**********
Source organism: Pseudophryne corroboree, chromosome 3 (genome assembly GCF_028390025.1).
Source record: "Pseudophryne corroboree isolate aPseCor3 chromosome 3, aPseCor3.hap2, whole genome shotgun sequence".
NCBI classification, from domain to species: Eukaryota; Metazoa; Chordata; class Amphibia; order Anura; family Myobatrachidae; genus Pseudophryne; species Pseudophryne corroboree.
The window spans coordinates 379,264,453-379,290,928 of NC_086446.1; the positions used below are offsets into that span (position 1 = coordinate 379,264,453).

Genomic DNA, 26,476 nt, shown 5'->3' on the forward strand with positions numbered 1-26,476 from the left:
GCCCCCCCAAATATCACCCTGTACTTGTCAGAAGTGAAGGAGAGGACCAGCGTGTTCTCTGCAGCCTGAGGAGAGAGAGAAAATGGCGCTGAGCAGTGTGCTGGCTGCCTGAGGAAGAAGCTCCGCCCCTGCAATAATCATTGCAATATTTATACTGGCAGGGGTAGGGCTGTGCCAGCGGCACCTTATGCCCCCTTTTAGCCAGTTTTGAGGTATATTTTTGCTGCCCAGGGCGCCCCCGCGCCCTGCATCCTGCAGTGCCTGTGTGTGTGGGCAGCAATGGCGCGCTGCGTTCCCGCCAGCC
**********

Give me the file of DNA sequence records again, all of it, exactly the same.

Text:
Source organism: Pseudophryne corroboree, chromosome 3 (genome assembly GCF_028390025.1).
Source record: "Pseudophryne corroboree isolate aPseCor3 chromosome 3, aPseCor3.hap2, whole genome shotgun sequence".
NCBI classification, from domain to species: Eukaryota; Metazoa; Chordata; class Amphibia; order Anura; family Myobatrachidae; genus Pseudophryne; species Pseudophryne corroboree.
The window spans coordinates 379,264,453-379,290,928 of NC_086446.1; the positions used below are offsets into that span (position 1 = coordinate 379,264,453).

Genomic DNA, 26,476 nt, shown 5'->3' on the forward strand with positions numbered 1-26,476 from the left:
GCCCCCCCAAATATCACCCTGTACTTGTCAGAAGTGAAGGAGAGGACCAGCGTGTTCTCTGCAGCCTGAGGAGAGAGAGAAAATGGCGCTGAGCAGTGTGCTGGCTGCCTGAGGAAGAAGCTCCGCCCCTGCAATAATCATTGCAATATTTATACTGGCAGGGGTAGGGCTGTGCCAGCGGCACCTTATGCCCCCTTTTAGCCAGTTTTGAGGTATATTTTTGCTGCCCAGGGCGCCCCCGCGCCCTGCATCCTGCAGTGCCTGTGTGTGTGGGCAGCAATGGCGCGCTGCGTTCCCGCCAGCC